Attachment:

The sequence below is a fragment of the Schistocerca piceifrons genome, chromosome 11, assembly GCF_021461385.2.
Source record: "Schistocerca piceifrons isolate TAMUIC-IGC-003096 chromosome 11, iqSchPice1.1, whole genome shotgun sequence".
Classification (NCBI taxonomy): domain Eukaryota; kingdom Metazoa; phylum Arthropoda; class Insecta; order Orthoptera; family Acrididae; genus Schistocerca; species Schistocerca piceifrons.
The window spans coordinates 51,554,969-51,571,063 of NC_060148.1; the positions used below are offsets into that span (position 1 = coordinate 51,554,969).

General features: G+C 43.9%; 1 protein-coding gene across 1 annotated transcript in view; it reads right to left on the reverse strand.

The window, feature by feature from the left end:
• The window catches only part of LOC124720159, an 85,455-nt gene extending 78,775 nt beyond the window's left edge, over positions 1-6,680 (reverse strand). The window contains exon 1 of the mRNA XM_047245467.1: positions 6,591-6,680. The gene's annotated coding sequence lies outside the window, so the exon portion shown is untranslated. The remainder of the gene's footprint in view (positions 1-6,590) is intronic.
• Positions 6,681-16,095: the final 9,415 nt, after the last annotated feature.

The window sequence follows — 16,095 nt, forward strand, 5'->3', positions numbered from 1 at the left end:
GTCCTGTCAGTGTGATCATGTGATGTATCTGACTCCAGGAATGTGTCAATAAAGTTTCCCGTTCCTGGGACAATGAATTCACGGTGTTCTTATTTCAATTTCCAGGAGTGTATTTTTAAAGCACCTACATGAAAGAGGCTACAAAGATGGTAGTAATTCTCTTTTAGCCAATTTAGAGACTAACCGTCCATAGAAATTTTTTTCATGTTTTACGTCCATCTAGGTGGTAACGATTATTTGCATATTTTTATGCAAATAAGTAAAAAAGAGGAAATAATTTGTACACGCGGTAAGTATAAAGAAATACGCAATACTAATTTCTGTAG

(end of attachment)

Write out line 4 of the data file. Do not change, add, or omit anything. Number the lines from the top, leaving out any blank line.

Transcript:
The window spans coordinates 51,554,969-51,571,063 of NC_060148.1; the positions used below are offsets into that span (position 1 = coordinate 51,554,969).